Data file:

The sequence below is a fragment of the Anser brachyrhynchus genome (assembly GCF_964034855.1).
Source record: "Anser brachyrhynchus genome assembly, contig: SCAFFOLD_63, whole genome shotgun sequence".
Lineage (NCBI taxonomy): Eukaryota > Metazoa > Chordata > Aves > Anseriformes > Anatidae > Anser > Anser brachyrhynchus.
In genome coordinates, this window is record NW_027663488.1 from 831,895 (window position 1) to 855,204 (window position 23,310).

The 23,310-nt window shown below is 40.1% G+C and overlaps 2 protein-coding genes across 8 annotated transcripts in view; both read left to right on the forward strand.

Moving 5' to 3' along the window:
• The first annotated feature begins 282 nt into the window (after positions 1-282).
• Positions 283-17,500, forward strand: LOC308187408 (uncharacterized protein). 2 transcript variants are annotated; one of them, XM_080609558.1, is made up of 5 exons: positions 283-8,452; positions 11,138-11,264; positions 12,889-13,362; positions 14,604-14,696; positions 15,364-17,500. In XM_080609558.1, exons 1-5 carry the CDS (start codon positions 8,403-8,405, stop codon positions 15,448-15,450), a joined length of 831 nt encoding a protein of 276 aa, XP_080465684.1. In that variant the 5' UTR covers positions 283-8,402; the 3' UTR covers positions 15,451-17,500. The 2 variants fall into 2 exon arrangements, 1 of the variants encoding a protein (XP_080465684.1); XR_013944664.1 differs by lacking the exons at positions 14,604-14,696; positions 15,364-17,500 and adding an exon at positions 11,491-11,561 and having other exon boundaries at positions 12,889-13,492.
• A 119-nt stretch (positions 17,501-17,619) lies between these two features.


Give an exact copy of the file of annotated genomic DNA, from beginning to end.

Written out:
The sequence below is a fragment of the Anser brachyrhynchus genome (assembly GCF_964034855.1).
Source record: "Anser brachyrhynchus genome assembly, contig: SCAFFOLD_63, whole genome shotgun sequence".
Lineage (NCBI taxonomy): Eukaryota > Metazoa > Chordata > Aves > Anseriformes > Anatidae > Anser > Anser brachyrhynchus.
In genome coordinates, this window is record NW_027663488.1 from 831,895 (window position 1) to 855,204 (window position 23,310).

The 23,310-nt window shown below is 40.1% G+C and overlaps 2 protein-coding genes across 8 annotated transcripts in view; both read left to right on the forward strand.

Moving 5' to 3' along the window:
• The first annotated feature begins 282 nt into the window (after positions 1-282).
• Positions 283-17,500, forward strand: LOC308187408 (uncharacterized protein). 2 transcript variants are annotated; one of them, XM_080609558.1, is made up of 5 exons: positions 283-8,452; positions 11,138-11,264; positions 12,889-13,362; positions 14,604-14,696; positions 15,364-17,500. In XM_080609558.1, exons 1-5 carry the CDS (start codon positions 8,403-8,405, stop codon positions 15,448-15,450), a joined length of 831 nt encoding a protein of 276 aa, XP_080465684.1. In that variant the 5' UTR covers positions 283-8,402; the 3' UTR covers positions 15,451-17,500. The 2 variants fall into 2 exon arrangements, 1 of the variants encoding a protein (XP_080465684.1); XR_013944664.1 differs by lacking the exons at positions 14,604-14,696; positions 15,364-17,500 and adding an exon at positions 11,491-11,561 and having other exon boundaries at positions 12,889-13,492.
• A 119-nt stretch (positions 17,501-17,619) lies between these two features.